The Serengeti is soft, veiled like a new bride in a lacy haze, worn so low that it’s not until we tip to land that I see the airstrip, a length of dust, bone white and straight as it cuts through newgreen plains.
I tumble out of the plane, the only passenger, as royalty, wings of my own, the pilot is young – he could be my son – but he wears Old Gent’s manners and insists on carrying my suitcase to the makeshift ‘arrivals’ hall – a scrap of shade, dirt floored, three faded blue plastic chairs – and checks that I have a lift to camp. I do, I say, but I am waiting for my friend and partner in crime, E. She arrives shortly after me – the airstrip in this busy, busy national park is a veritable hive, small aircraft buzz in and out as bees. E is tall and blonde, one stride to two of my steps so that I am permanently trotting in her wake. Ours is a long friendship and an old working relationship. She glides from her plane, glamorous in hat and scarf, toting kilos of camera equipment.
We bump our way across acres of Africa, which spills wildly all around us, such reckless, careless, arms-thrown-wide abandonment, three lioness, bored of being papped roadside, wander nonchalantly off so that soon all we can see are the tops of their ears and the tips of their tails flicking in irritation above the grass, which is high and softly feathered after generous rain that has left the roads pockmarked with slivers of puddles and slicks of chocolate-mousse mud.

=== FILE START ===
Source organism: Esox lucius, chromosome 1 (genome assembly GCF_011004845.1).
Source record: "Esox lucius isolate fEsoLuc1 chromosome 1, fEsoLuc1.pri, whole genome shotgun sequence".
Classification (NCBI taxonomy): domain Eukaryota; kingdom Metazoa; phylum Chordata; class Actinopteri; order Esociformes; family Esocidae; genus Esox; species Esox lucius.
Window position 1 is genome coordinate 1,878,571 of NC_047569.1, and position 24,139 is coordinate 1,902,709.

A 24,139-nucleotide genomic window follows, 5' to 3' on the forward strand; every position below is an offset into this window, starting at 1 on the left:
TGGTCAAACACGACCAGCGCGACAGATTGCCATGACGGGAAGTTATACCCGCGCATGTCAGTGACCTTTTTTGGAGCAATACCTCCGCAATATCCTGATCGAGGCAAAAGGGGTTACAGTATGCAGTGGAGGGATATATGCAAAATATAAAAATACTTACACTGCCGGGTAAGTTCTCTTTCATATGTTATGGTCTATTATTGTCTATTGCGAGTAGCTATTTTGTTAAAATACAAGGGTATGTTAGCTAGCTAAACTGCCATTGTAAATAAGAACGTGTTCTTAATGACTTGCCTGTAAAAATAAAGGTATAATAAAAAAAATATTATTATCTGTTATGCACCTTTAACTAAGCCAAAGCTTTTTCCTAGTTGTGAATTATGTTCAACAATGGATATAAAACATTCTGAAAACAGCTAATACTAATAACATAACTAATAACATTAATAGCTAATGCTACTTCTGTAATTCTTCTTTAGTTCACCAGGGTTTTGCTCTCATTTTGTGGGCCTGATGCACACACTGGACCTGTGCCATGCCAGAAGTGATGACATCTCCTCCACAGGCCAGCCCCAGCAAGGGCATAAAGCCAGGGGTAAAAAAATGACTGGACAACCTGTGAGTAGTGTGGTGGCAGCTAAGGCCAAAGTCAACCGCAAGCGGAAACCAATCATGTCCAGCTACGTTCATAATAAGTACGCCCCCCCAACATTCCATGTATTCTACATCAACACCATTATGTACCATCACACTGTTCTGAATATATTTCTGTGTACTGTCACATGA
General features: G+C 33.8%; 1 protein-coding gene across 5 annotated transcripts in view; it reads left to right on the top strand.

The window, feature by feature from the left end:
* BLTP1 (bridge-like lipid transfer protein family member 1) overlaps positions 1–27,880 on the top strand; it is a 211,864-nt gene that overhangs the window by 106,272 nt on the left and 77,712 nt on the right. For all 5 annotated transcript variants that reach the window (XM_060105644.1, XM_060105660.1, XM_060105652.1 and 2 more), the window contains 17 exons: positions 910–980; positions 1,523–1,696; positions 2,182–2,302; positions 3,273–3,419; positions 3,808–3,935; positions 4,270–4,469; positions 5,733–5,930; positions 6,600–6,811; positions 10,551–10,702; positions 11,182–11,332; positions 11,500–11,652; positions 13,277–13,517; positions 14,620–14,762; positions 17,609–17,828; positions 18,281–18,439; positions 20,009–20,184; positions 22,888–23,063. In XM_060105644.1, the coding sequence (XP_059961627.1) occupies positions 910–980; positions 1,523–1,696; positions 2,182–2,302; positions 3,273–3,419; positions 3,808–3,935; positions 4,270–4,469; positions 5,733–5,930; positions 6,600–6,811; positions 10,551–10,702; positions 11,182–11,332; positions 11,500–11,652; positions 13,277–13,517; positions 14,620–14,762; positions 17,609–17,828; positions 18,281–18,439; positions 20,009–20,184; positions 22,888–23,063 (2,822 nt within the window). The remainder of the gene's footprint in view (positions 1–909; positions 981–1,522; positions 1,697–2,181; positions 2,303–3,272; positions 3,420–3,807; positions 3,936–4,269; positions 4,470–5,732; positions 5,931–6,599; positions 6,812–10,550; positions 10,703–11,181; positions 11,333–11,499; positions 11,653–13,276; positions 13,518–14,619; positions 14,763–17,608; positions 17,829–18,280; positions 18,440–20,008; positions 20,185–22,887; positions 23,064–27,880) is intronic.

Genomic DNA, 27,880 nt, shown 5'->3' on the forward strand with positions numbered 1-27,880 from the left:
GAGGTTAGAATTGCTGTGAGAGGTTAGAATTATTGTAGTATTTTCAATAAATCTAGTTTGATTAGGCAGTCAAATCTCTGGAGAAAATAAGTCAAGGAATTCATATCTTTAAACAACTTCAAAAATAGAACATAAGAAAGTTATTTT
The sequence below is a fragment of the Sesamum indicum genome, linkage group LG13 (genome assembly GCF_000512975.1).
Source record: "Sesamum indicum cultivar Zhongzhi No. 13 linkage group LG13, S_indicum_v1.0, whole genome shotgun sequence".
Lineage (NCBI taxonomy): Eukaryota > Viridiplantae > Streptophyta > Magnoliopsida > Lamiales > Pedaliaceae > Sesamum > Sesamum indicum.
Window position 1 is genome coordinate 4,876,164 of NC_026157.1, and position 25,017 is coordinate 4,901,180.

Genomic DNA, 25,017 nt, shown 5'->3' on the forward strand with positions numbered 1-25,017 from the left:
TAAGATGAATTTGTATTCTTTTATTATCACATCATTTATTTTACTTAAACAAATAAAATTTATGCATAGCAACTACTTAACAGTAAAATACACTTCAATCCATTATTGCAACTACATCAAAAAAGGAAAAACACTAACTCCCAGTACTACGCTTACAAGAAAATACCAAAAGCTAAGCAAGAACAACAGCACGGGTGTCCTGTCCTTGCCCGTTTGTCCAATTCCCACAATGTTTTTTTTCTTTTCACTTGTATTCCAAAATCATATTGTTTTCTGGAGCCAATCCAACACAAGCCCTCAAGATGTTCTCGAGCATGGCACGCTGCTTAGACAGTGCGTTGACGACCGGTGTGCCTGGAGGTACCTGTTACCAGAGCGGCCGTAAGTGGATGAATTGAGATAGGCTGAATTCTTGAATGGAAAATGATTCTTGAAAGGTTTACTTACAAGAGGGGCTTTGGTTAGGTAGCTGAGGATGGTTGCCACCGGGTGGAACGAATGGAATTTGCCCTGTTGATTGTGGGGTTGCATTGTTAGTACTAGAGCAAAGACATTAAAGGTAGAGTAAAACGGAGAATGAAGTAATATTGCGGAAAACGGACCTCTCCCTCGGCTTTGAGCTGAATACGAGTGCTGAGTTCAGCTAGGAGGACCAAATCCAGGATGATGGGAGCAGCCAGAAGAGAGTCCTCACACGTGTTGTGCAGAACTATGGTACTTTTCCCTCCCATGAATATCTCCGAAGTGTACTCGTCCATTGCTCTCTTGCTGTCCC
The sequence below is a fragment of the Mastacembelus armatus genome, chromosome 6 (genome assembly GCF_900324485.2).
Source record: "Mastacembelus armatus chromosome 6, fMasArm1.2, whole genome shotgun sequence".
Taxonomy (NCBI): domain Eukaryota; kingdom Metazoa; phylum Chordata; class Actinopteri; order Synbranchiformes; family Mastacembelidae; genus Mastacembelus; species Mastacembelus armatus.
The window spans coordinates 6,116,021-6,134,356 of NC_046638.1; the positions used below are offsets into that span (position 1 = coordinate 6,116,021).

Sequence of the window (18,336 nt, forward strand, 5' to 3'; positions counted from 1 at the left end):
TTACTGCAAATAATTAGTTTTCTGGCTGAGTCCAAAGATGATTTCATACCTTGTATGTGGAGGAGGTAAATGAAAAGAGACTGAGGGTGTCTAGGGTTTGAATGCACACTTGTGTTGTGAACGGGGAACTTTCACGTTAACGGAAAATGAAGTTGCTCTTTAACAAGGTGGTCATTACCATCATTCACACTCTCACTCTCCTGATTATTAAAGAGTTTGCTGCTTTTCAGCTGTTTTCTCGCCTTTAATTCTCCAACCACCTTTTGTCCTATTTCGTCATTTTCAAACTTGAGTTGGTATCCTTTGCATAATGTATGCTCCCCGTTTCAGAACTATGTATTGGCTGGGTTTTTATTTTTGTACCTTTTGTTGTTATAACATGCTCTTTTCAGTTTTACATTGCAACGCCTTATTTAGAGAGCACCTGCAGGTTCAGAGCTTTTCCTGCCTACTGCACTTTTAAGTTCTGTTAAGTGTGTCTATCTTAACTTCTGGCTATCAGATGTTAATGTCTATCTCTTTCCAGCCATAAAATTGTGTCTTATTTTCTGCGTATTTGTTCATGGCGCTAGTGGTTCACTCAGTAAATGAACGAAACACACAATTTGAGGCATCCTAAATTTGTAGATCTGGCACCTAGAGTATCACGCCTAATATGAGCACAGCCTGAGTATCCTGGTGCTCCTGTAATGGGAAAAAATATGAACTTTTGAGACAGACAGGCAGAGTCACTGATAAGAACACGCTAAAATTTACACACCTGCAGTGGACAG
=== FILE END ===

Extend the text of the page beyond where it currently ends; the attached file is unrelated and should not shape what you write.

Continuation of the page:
The work, three days of it, is exacting but rewarding, E gets her pictures, I get my stories and we try not to be distracted by the family of warthog who come to graze in camp and the comical troupe of mongoose that tear up to the mess where we are working, amidst tripods and trailing leads and open laptops, stand up on their rear legs and gaze in astonishment at the unusual and faintly absurd scene of two girls squinting into screens and then scamper off tut-tutting loudly.
The relative peace of this picture is shattered with the arrival of guests, a honeymooning couple – and Africa Virgins – from Miami, full of their recent nuptials and travels to date. I eavesdrop on the groom as he regales his father with tales of their adventures; ‘You can keep Europe’, he says, ‘Spain, France, Italy, all the Eiffel Towers in the world, none of that comes close to this, to Africa’.
And at night I lie in my tent and listen to the droll laughter of hyenas and the bark of skittish zebra and I think how lucky; how lucky I am to be an African.